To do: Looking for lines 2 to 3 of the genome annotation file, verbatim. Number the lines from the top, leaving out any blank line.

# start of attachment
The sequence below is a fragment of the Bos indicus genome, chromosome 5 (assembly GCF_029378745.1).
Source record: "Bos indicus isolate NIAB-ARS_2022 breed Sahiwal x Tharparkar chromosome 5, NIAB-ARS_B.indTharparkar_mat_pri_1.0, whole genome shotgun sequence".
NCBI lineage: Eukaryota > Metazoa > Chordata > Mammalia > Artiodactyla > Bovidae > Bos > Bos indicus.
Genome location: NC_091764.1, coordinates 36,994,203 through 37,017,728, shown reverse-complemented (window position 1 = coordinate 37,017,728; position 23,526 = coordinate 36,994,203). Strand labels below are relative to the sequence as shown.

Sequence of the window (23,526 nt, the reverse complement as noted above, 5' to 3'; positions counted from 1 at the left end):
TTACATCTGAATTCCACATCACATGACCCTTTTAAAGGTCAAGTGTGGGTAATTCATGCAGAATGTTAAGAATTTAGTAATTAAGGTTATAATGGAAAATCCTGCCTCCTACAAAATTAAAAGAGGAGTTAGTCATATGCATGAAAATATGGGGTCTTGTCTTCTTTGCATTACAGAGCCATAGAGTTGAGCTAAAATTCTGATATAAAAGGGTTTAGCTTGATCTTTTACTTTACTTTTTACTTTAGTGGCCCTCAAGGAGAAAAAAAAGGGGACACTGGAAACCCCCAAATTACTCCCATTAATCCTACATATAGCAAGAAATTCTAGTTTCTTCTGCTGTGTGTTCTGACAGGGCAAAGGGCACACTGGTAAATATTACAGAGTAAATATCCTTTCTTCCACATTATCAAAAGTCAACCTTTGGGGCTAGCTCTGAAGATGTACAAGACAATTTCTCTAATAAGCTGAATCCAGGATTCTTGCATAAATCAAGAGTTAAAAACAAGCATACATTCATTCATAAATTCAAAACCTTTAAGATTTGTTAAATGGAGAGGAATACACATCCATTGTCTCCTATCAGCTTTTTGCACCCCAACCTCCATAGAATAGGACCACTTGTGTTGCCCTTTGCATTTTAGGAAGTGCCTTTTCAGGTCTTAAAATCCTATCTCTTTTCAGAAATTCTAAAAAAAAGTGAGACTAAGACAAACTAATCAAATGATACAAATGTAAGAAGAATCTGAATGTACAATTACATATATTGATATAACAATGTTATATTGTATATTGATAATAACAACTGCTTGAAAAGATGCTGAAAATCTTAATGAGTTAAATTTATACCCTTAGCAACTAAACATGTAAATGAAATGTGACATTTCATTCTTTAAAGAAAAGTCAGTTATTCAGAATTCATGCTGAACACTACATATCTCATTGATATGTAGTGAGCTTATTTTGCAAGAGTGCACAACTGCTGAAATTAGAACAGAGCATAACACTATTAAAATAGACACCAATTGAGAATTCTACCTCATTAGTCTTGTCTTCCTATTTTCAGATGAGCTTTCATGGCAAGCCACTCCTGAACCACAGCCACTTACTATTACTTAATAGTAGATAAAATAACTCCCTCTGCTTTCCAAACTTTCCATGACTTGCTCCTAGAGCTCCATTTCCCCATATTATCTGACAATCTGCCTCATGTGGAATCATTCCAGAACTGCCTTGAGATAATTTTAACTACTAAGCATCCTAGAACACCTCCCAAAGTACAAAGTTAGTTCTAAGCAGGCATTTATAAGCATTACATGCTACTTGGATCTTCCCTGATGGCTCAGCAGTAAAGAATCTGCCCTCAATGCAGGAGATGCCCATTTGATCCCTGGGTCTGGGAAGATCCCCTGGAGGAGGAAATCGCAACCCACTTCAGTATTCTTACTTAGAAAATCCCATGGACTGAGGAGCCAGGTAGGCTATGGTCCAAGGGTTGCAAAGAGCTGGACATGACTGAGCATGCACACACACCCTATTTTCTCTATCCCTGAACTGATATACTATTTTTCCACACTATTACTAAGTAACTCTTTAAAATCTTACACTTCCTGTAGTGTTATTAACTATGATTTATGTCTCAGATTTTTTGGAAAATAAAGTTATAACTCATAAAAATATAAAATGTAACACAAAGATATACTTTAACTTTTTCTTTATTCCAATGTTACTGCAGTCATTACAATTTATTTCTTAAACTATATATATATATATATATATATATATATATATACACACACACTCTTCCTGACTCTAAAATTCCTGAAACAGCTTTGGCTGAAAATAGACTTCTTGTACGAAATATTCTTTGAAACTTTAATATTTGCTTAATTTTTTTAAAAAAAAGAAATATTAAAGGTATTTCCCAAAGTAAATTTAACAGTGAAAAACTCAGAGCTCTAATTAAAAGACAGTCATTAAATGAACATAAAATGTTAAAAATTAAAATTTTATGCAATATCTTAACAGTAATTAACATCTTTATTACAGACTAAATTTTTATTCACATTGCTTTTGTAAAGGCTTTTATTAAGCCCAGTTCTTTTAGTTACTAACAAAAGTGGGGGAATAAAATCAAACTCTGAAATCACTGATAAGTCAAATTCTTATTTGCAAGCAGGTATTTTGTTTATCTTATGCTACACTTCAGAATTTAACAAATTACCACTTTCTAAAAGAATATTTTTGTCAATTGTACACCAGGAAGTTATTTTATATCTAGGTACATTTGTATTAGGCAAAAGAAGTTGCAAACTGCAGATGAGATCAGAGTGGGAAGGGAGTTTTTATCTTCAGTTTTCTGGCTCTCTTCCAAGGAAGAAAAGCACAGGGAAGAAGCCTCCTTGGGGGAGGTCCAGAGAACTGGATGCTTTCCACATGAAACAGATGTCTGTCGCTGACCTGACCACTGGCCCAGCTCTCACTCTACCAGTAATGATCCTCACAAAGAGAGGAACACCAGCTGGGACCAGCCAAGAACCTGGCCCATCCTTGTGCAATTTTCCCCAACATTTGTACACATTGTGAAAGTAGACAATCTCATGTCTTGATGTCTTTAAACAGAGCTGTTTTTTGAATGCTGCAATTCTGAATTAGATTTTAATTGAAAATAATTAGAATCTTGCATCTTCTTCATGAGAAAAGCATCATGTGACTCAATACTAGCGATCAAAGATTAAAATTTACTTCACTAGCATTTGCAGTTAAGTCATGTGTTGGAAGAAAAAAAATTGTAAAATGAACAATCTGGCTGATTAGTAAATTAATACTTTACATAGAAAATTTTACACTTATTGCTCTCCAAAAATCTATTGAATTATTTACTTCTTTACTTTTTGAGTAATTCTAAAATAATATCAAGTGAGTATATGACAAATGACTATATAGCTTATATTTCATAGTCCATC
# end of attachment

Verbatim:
Source record: "Bos indicus isolate NIAB-ARS_2022 breed Sahiwal x Tharparkar chromosome 5, NIAB-ARS_B.indTharparkar_mat_pri_1.0, whole genome shotgun sequence".
NCBI lineage: Eukaryota > Metazoa > Chordata > Mammalia > Artiodactyla > Bovidae > Bos > Bos indicus.